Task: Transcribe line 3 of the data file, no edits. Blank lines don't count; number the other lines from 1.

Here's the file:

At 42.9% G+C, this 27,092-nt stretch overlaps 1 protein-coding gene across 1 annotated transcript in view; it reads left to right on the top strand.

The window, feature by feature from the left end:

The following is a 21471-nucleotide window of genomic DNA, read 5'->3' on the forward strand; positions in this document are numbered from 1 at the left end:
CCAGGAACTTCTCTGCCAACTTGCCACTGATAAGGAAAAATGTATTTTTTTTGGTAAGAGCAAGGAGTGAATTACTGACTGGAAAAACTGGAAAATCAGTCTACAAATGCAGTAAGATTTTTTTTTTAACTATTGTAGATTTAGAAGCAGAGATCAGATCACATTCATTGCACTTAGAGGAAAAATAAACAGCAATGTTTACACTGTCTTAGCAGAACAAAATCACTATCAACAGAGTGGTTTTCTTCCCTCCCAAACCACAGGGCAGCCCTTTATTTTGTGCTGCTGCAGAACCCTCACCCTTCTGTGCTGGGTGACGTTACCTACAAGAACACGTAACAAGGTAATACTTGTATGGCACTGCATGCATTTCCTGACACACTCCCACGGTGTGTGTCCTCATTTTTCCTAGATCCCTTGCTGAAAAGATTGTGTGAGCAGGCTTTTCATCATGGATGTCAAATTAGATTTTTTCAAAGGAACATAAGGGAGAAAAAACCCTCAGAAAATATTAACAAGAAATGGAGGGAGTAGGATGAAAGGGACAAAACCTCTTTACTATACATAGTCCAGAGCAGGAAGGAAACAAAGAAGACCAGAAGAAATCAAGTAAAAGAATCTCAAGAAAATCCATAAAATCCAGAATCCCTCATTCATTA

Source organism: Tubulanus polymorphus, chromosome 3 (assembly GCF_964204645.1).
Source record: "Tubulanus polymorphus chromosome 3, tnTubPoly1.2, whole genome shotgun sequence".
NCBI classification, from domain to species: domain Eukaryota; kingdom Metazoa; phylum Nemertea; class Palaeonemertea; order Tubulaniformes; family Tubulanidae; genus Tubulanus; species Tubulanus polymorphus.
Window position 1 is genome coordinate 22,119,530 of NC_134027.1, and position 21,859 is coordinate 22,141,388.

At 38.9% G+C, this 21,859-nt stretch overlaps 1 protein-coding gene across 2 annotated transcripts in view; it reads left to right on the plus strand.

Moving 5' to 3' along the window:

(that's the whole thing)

The following is a 21471-nucleotide window of genomic DNA, read 5'->3' on the forward strand; positions in this document are numbered from 1 at the left end: